By Li Xiang
BEIJING, Oct.13 (Xinhuanet) -- China condemned the U.S. on Wednesday after the Senate passed a bill that would punish Beijing for alleged currency manipulation, warning that the proposed legislation risks triggering a trade war.
The bill is essentially trade protectionism, a serious violation of World Trade Organization rules, Foreign Ministry spokesman Ma Zhaoxu said.
The US Senate passed the Currency Exchange Rate Oversight Act, 63-35, which threatens to punish China for allegedly undervaluing its currency with retaliatory tariffs on imports from China.
The Ministry of Commerce and the People's Bank of China also condemned the vote.
Ministry spokesman Shen Danyang said that the US has sent the "wrong signal by escalating trade protectionism" at a time when the global economy is facing serious challenges.
The People's Bank of China said that blaming China's "undervalued" currency will not solve U.S. domestic problems, such as high unemployment and huge trade deficits, nor will it reduce trade imbalances between the two countries.
"It will also seriously affect China's ongoing foreign exchange reform," the central bank said, noting that China will continue to promote reform of the exchange regime and increase the yuan's flexibility.
Economists said that passing the bill was an unwise move which would dampen global economic activity and sentiment and increase the probability of a double-dip recession.
"It is an untimely move given that the US and China need to work together to prevent another financial crisis and global recession," Huang Yiping, chief economist of emerging Asia at Barclays Capital, said in a research note.
The Xinhua News Agency called the currency bill a "ticking time-bomb" that may ignite a trade war.
Most analysts believe that the likelihood of an all-out trade war is slim, but they said China could still adopt retaliatory measures.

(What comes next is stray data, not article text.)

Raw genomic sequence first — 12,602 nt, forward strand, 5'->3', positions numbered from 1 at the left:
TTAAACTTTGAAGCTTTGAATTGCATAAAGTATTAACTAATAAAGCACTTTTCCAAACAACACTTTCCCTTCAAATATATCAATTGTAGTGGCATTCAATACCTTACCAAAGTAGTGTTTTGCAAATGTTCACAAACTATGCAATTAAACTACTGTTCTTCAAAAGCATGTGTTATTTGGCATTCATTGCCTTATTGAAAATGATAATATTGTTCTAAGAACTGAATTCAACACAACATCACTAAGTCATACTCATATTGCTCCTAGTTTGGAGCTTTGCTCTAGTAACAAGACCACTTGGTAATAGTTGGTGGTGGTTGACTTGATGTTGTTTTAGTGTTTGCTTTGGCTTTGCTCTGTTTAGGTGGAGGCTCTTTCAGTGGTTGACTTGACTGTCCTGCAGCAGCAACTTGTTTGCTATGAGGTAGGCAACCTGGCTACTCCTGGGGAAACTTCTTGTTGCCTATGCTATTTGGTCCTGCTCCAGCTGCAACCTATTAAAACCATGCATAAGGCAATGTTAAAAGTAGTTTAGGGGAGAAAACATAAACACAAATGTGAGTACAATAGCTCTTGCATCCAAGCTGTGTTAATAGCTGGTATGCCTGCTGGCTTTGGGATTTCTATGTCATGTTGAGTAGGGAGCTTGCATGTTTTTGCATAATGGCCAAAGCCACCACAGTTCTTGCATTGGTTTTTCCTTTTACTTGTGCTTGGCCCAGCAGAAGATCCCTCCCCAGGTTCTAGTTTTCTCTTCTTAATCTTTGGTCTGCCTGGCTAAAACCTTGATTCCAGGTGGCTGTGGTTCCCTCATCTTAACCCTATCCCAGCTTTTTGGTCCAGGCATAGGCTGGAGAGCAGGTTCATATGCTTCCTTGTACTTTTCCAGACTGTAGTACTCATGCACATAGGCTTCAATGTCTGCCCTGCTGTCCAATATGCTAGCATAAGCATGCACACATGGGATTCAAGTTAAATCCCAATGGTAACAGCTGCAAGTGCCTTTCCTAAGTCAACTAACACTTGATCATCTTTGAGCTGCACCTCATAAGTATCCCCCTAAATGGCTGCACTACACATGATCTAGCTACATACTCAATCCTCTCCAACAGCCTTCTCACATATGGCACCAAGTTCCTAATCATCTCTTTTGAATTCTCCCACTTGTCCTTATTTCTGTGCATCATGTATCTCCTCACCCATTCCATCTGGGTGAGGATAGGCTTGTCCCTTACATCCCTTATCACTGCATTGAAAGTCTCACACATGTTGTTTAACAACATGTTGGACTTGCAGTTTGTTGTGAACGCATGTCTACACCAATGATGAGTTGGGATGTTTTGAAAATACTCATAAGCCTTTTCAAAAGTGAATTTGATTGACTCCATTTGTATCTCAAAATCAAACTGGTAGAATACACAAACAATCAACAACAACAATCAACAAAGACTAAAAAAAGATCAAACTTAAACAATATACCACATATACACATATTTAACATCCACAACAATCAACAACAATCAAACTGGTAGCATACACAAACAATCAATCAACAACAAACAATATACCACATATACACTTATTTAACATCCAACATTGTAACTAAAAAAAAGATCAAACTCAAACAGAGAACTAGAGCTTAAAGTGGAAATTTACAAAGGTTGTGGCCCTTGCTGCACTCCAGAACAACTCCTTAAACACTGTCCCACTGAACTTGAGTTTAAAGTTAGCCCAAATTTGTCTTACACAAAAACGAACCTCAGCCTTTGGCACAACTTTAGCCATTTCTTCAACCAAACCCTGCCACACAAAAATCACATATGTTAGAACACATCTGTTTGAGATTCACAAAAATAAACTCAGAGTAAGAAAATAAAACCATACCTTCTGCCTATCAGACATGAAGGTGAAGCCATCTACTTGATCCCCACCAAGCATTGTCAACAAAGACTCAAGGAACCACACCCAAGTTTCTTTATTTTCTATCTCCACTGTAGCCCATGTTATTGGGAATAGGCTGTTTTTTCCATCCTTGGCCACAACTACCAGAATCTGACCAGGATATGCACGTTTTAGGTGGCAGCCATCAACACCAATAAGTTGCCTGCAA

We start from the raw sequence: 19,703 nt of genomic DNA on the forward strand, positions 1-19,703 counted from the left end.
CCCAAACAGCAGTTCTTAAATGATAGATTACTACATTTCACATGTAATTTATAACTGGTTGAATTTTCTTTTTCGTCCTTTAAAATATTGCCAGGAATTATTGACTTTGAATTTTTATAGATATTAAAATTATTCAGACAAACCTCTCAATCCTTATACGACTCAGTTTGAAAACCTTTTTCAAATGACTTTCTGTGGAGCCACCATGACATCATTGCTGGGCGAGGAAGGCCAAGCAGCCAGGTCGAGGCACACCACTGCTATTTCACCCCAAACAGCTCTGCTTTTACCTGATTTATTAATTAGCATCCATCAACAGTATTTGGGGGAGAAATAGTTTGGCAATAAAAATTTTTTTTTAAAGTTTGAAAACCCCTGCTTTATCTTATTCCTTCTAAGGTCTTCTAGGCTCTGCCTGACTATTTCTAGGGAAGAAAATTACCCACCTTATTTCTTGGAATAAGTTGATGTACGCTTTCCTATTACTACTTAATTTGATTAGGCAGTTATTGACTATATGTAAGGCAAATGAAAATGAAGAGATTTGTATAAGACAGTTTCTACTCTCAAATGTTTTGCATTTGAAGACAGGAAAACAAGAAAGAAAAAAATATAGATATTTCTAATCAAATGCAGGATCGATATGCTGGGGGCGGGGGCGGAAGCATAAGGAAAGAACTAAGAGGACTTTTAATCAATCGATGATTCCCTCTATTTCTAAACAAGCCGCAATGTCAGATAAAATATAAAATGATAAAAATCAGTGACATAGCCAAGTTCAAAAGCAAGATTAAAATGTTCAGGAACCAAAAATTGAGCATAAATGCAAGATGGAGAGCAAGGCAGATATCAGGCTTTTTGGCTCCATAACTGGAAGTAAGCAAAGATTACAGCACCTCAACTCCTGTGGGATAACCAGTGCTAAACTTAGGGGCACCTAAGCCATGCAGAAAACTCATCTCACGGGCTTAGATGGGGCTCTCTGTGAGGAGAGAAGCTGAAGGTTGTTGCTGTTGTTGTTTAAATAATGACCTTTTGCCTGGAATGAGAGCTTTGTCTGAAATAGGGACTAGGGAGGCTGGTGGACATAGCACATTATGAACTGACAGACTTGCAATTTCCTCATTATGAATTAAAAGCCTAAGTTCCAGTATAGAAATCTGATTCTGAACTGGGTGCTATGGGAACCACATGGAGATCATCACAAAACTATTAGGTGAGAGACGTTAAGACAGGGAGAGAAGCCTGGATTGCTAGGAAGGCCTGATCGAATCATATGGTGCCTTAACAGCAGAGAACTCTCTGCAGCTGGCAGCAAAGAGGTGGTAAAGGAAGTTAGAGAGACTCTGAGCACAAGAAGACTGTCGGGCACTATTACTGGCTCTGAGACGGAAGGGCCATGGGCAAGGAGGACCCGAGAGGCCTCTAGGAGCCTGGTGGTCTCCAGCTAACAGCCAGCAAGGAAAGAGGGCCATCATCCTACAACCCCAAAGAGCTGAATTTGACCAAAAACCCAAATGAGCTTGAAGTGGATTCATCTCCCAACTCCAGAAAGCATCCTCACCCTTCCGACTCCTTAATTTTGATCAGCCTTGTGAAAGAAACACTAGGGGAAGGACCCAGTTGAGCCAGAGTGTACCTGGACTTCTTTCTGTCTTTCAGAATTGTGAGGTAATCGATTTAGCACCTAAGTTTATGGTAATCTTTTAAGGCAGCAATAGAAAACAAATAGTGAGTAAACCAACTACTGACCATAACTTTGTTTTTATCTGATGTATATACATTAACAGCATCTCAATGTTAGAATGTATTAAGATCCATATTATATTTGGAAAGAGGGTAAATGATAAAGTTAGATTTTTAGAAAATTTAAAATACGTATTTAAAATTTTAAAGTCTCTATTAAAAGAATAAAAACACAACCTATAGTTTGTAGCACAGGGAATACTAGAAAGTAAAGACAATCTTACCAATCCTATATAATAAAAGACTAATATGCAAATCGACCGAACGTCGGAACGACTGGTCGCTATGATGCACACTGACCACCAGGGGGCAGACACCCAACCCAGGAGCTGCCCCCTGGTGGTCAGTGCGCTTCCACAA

"In the unlikely scenario that the bill becomes law and the U.S. penalizes Chinese exports, China might retaliate, for instance by taxing U.S. multinationals in China," Huang said.
U.S. economists also expressed concerns about the damage the bill may do to trade relations.
"It is certainly not good news as U.S.-China tension is the last thing investors need," Panos Mourdoukoutas, professor and chair of the Department of Economics at Long Island University, wrote in his column in Forbes magazine.
"Particularly vulnerable are major U.S. multinationals with a large presence in China," he added.
The American Chamber of Commerce in China opposed the bill on Wednesday, saying that the provisions of the bill are unnecessary and would be counterproductive to the goal of protecting US employment.
"The Senate bill would damage the bilateral trade and investment relationship, weaken our standing in the World Trade Organization and damage our national interests," AmCham-China Chairman Ted Dean said.
Most analysts speculate that the possibility of the bill becoming law is slim as it faces opposition in the Republican-led House of Representatives and the White House.
Philip Levy, an economist with the American Enterprise Institute, a public policy think tank, said that the passage of the bill in the Senate signaled the political pressure to "get tough" on China but the Republican leadership in the House did not believe the bill to be a useful and effective approach.
"President Obama has also indicated some concerns although he has not yet put out a veto threat," he said.
China and the U.S. held a second round of talks on Tuesday on Asia-Pacific affairs, and the currency was a major topic.
Some analysts said that China should not be too concerned as the bill is a political gesture to calm frustration among U.S. voters ahead of the presidential election next year.
"The bill is more of a gesture by the Senate to press the U.S. government harder and to show voters that they really care about their interests," said Zhou Qi, a researcher at the Chinese Academy of Social Sciences.
The yuan on Wednesday fell briefly against the U.S. dollar but later recovered. Analysts interpreted the fall as an indication that China will move at its own pace on currency issues.
Economists forecast that the yuan will continue to appreciate by about 5 percent this year against the dollar.
Tan Yingzi in Washington, Ma Liyao and Cui Haipei in Beijing contributed to this story.